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New Guidelines for Prevention and Detection of Sexually Transmitted Infections
The U.S. Preventive Services Task Force has published three final recommendations on the prevention and detection of sexually transmitted infections (STIs). In the recommendation on behavioral counseling interventions to prevent STIs, the task force recommends intensive behavioral counseling for all sexually active adolescents and for adults at increased risk for STIs.
In separate but related recommendations on screening for chlamydia and gonorrhea (the most commonly reported STIs), the task force recommends screening sexually active women aged 24 years and younger and older women who are at increased risk for infection.
STIs are a serious health concern for Americans, the task force says. According to the Centers for Disease Control and Prevention (CDC), approximately 20 million cases occur each year, with half of those cases occurring in individuals 15 to 24 years of age. If untreated, STIs, such as gonorrhea and chlamydia infections, can lead to serious complications, including pelvic inflammatory disease, ectopic pregnancy, chronic pelvic pain, infertility, cancer, and death.
“We can do a lot to prevent STIs and their serious complications through effective prevention, screening, and treatment,” said task force chair Michael LeFevre, MD, MSPH. “Evidence shows that intensive behavioral counseling for sexually active teens and for adults at increased risk can help to prevent STIs, reduce high-risk behaviors, and increase protective behaviors. Primary care providers can make a difference by offering or referring patients to intensive behavioral counseling.”
Successful counseling approaches to prevent STIs include providing basic information about the infections and their transmission, assessing individual risk, providing education regarding condom use, and providing strategies for communicating with partners about safe sex.
In addition, the task force found evidence that screening women aged 24 years and younger (who have the highest rates of infection) and older women at increased risk for chlamydia and gonorrhea infections is effective at reducing long-term complications from these STIs.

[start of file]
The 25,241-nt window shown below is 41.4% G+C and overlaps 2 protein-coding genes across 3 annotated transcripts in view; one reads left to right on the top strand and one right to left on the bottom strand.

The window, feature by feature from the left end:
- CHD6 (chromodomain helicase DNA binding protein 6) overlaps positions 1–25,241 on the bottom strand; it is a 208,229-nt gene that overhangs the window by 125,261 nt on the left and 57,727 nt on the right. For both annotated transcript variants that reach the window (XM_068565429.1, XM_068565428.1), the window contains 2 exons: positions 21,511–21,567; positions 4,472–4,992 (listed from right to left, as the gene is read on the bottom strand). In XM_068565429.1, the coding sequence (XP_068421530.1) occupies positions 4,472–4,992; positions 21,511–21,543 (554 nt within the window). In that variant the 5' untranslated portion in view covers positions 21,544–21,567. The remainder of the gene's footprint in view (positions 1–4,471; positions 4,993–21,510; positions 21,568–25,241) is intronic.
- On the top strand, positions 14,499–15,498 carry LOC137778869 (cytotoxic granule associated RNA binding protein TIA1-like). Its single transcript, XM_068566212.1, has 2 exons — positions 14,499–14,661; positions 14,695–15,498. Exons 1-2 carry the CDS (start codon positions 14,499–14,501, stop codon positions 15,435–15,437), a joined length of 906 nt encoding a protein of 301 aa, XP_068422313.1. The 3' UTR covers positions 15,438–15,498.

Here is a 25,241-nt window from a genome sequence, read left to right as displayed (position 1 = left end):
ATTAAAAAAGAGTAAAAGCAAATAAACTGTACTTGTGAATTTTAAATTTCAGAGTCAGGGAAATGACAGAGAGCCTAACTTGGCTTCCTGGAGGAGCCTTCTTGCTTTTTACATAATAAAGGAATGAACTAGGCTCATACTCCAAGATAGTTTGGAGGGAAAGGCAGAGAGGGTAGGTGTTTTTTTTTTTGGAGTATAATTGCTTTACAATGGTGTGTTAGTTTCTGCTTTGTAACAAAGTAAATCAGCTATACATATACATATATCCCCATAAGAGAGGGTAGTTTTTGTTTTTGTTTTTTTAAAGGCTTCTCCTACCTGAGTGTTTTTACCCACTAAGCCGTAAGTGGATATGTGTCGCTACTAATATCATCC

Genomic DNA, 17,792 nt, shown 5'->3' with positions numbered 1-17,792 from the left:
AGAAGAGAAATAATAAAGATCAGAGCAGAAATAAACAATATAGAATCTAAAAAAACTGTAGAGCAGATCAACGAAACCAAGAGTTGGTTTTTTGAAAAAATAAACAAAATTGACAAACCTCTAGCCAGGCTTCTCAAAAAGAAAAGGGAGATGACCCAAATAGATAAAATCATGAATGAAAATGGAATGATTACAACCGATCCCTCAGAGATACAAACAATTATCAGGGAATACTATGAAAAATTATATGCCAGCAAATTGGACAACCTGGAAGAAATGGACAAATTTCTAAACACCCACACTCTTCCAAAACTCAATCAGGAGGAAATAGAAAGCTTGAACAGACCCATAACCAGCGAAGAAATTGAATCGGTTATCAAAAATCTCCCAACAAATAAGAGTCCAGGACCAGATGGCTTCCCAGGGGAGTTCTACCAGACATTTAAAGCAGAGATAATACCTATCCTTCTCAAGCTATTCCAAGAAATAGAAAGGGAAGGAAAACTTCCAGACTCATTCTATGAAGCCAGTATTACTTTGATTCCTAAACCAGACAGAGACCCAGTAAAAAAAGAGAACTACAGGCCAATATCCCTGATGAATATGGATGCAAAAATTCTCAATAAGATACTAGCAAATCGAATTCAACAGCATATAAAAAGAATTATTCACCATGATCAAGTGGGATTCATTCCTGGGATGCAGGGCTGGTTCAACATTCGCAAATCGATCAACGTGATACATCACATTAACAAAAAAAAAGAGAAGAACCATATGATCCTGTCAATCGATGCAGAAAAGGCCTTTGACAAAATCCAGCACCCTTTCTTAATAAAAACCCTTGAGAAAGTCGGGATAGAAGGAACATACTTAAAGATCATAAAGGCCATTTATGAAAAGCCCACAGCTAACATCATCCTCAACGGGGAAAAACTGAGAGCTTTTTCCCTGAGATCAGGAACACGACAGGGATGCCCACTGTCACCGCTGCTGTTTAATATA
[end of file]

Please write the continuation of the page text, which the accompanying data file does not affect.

“Often, women with gonorrhea or chlamydia infections do not experience any initial symptoms, which means that they may not consider talking to their doctor about testing and treatment,” said task force co-vice chair Kirsten Bibbins-Domingo, PhD, MD. “If a woman has an STI that is left untreated, she may be at higher risk for serious and long-term complications. The good news is that evidence shows that screening for chlamydia and gonorrhea infections can make a difference for all young, sexually active women and also older women at increased risk.”
For men, the task force concluded that there is not enough evidence to determine the effectiveness of screening for chlamydia and gonorrhea. Unlike women, men with chlamydia or gonorrhea infections are more likely to experience symptoms for which they would seek medical attention. Because of earlier detection and treatment, men with these STIs are less likely than women to develop long-term complications. The task force found insufficient evidence that screening men would translate into better health outcomes for women.
The task force’s final recommendation statements were published online in the Annals of Internal Medicine and are available on the group’s Web site.
Source: USPSTF; September 23, 2014.